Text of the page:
There. The wind wasn’t very strong today, but some of the trees quivered, their leaves fluttering in half-seen patterns. Patterns of movement. Harmona walked the entire rim of the Hearthtower, scanning the tops of the trees. Invisible currents moved among the branches in every direction as far as she could see. The trees outside the walls were full of Yicori. She couldn’t see their shaggy, brutish bodies, or their veiney, oblong skulls, but now their presence was obvious.

There were thousands of them out there.

A familiar anger rose in her throat. She cursed the StoneFathers for not telling her this day would come. She thought of her daughters, safely nestled inside the Inner Sanctum with the rest of the children. If the outer defenses fell and the walls were breached, there would be no way to save them. If total defeat threatened, she could take a small group of them through the Hidden Gate, but they’d be marooned on the Thoroughfare. Not much of an improvement over death.

“Damn you, Wail.” Where was the bastard when she so desperately needed his help? Would he even help if he were here? He was a tool of the StoneFathers, serving their will because he had nothing else left. So perhaps it made no difference.

Now that she could see how great the Yicori horde truly was, she couldn’t wait another week. They were sitting out there in every tree, and it was only a matter of time until they came pouring over the wall from all directions at once. Would the flaming oil work when that happened? They’d run out of it before they burned away half the horde.

Her soldiers were armed and armored. The Yicori expected them to sit in here and wait for the inevitable slaughter. So maybe it was time to do the unexpected. Time to put the strength of metal blade and silver skin to the test. To defend these children with nowhere safe to go.

She marched down the spiral stair with a giddy sense of purpose. At the same time her stomach rebelled, but she refused to allow its sickness. She paused at her quarters to pick up the etherium helmet Therol had made for her. It framed her face with pointed wedges at both cheeks and one above the nose. The helm’s crest was a Gaeyan condor spreading metal wings, its eyes set with a pair of black jewels.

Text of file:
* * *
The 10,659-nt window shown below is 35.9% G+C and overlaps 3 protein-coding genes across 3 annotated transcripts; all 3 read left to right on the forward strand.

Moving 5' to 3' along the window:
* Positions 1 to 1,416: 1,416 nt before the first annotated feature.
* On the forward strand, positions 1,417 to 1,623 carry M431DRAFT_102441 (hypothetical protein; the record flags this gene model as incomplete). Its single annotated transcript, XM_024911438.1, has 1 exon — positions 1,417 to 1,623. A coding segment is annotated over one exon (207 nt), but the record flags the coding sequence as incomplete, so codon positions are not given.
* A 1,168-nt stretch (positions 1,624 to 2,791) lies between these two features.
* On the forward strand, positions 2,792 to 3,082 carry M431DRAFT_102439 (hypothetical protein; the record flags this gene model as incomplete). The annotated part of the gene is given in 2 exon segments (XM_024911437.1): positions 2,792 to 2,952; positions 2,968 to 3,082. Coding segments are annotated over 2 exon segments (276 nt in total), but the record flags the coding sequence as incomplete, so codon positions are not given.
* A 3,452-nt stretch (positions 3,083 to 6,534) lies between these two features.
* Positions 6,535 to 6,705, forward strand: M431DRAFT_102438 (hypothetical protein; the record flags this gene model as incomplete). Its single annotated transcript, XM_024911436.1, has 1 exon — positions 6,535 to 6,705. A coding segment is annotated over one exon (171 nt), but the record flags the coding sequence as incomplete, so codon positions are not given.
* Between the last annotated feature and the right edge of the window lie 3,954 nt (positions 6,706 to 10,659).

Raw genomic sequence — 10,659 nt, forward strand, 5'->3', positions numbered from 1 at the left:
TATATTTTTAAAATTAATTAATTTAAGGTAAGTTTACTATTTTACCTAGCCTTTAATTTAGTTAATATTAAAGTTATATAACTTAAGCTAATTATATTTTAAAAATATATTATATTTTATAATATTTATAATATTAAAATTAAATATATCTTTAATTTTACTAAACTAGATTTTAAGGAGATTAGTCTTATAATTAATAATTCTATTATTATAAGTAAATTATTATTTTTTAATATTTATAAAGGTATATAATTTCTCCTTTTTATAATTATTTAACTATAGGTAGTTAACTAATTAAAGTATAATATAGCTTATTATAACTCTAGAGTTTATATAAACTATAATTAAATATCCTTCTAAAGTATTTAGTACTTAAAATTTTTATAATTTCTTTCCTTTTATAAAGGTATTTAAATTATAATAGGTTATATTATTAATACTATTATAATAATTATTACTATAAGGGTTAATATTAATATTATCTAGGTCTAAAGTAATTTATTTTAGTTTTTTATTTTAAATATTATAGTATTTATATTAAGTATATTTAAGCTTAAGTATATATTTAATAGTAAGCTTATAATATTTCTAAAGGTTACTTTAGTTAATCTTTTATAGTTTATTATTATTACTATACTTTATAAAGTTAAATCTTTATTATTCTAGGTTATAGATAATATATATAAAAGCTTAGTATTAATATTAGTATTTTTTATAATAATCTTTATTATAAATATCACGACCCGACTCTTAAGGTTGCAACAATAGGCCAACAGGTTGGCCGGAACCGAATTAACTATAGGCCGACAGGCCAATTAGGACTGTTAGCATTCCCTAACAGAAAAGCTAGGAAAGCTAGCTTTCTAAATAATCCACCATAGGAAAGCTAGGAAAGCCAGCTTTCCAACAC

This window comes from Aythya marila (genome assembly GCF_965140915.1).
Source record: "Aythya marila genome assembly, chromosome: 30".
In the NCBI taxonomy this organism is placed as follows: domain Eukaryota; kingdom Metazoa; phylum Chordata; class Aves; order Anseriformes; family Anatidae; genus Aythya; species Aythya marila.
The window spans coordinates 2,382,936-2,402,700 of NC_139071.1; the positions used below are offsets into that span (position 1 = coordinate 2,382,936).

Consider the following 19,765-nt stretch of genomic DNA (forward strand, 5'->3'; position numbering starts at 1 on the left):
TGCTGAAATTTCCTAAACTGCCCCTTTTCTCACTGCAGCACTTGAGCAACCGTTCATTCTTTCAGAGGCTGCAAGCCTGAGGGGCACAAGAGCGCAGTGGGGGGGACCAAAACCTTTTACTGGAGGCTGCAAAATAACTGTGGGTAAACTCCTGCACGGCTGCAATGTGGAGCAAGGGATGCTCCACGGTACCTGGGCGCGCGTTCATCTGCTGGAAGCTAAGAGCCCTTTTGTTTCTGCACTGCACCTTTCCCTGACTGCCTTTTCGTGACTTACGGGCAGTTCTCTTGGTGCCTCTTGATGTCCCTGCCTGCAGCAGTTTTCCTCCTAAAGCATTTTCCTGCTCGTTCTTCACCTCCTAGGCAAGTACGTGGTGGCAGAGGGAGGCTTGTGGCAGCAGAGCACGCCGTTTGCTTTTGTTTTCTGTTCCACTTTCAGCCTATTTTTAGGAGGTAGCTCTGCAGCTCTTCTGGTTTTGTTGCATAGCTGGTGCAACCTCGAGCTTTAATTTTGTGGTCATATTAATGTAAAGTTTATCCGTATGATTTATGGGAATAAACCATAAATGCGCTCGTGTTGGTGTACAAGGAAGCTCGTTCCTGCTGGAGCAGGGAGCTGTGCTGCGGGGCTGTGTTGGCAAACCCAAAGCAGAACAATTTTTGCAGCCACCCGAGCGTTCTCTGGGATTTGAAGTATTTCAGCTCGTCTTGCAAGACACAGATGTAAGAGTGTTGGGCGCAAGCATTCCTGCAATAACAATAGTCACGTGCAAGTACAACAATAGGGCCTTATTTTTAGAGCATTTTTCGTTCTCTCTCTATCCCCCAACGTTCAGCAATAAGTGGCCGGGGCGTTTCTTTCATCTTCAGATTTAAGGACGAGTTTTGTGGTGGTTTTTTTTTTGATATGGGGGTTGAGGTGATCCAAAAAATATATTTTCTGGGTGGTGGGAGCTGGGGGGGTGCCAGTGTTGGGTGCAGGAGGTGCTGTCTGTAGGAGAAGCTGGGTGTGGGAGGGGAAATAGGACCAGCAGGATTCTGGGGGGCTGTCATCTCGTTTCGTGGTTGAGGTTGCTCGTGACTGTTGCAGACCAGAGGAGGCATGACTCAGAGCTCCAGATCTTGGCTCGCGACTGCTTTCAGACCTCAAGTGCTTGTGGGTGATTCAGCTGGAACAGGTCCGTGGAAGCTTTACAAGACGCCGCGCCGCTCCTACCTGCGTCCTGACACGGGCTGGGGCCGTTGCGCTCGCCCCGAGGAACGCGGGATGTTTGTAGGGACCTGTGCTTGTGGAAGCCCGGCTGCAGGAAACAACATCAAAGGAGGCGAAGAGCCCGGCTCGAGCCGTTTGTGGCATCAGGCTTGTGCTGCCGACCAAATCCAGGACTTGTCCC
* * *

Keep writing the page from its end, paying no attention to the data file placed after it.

With helm and staff on display she walked through the sanctum into the training yard. Duval and a fellow captain noticed her from across the field of dueling men. They all wore the glittering scale-plate armor now. Their helmets were less ornate than the HearthMother’s, each one topped with a spiked crest. Their shields bore the sigils of the Hearthtower and condor. There were three hundred armored men and half that number of women. More women would be training right now if they weren’t pregnant. The matrons now served as caregivers for all the citadel’s children.

Another reason to do what must be done today.

“HearthMother.” Duval greeted her formally, lowering himself to one knee, helmet in the crook of his arm. He was striking in the silver armor, and the triple-scar on his face could not ruin his natural handsomeness. His hair and beard had grown longer, most likely to cover his scars. She knew he felt some embarrassment about his torn face, but the wound had earned him respect and credibility with the defenders of HearthHome. There was no other captain regarded as highly, and none of the others spent so much time advising Harmona.

If this place had a king, it would have to be you, Duval.

“Captains,” she greeted them formally and loudly. “Soldiers of HearthHome! Sons and Daughters of Gaeya!”

One by one, each pair of sparring partners broke off their duels. They removed helms and gauntlets, giving her their attention. Someone kneeled, and that started the rest of them to kneeling. She hadn’t expected that either, and it almost made her weep. She let the new-lit fire in her belly burn away that weakness.

“I have stood atop the Hearthtower this morning and seen our enemy surrounding us on every side.” Men’s eyes darted nervously, and women regarded her with grim expressions. “As your leader I have reached a decision. You can see that I, like you, am dressed for war. Your blades gleam with the brightness of our hearthfires, and your eyes burn with courage. The time has come to fight for your homes and your children. Are you ready to fight?”

The soldiers cheered as one, raising swords and shields above their heads. Duval stared at her. She had not discussed this with him, but there was no time. The enemy was at the gate, .